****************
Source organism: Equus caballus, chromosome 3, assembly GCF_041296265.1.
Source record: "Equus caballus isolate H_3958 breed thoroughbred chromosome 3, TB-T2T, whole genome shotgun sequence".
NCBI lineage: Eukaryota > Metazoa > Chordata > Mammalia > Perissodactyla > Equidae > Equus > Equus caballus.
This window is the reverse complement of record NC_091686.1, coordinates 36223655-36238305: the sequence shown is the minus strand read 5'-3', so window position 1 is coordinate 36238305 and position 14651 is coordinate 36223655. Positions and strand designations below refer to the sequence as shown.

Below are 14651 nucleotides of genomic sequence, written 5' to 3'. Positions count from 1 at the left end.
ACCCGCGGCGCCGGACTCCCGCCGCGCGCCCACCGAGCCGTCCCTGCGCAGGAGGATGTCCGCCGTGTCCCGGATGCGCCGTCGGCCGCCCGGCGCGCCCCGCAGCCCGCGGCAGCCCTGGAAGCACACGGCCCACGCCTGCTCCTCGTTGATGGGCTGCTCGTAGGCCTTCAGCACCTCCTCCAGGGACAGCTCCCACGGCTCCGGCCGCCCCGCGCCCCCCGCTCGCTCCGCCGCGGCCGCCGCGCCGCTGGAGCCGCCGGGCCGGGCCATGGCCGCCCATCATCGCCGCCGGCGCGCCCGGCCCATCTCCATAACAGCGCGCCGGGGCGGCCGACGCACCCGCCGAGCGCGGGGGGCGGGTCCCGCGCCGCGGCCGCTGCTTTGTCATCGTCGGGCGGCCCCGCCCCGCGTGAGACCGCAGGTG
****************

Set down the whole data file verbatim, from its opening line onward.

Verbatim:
Source organism: Equus caballus, chromosome 3, assembly GCF_041296265.1.
Source record: "Equus caballus isolate H_3958 breed thoroughbred chromosome 3, TB-T2T, whole genome shotgun sequence".
NCBI lineage: Eukaryota > Metazoa > Chordata > Mammalia > Perissodactyla > Equidae > Equus > Equus caballus.
This window is the reverse complement of record NC_091686.1, coordinates 36223655-36238305: the sequence shown is the minus strand read 5'-3', so window position 1 is coordinate 36238305 and position 14651 is coordinate 36223655. Positions and strand designations below refer to the sequence as shown.

Below are 14651 nucleotides of genomic sequence, written 5' to 3'. Positions count from 1 at the left end.
ACCCGCGGCGCCGGACTCCCGCCGCGCGCCCACCGAGCCGTCCCTGCGCAGGAGGATGTCCGCCGTGTCCCGGATGCGCCGTCGGCCGCCCGGCGCGCCCCGCAGCCCGCGGCAGCCCTGGAAGCACACGGCCCACGCCTGCTCCTCGTTGATGGGCTGCTCGTAGGCCTTCAGCACCTCCTCCAGGGACAGCTCCCACGGCTCCGGCCGCCCCGCGCCCCCCGCTCGCTCCGCCGCGGCCGCCGCGCCGCTGGAGCCGCCGGGCCGGGCCATGGCCGCCCATCATCGCCGCCGGCGCGCCCGGCCCATCTCCATAACAGCGCGCCGGGGCGGCCGACGCACCCGCCGAGCGCGGGGGGCGGGTCCCGCGCCGCGGCCGCTGCTTTGTCATCGTCGGGCGGCCCCGCCCCGCGTGAGACCGCAGGTG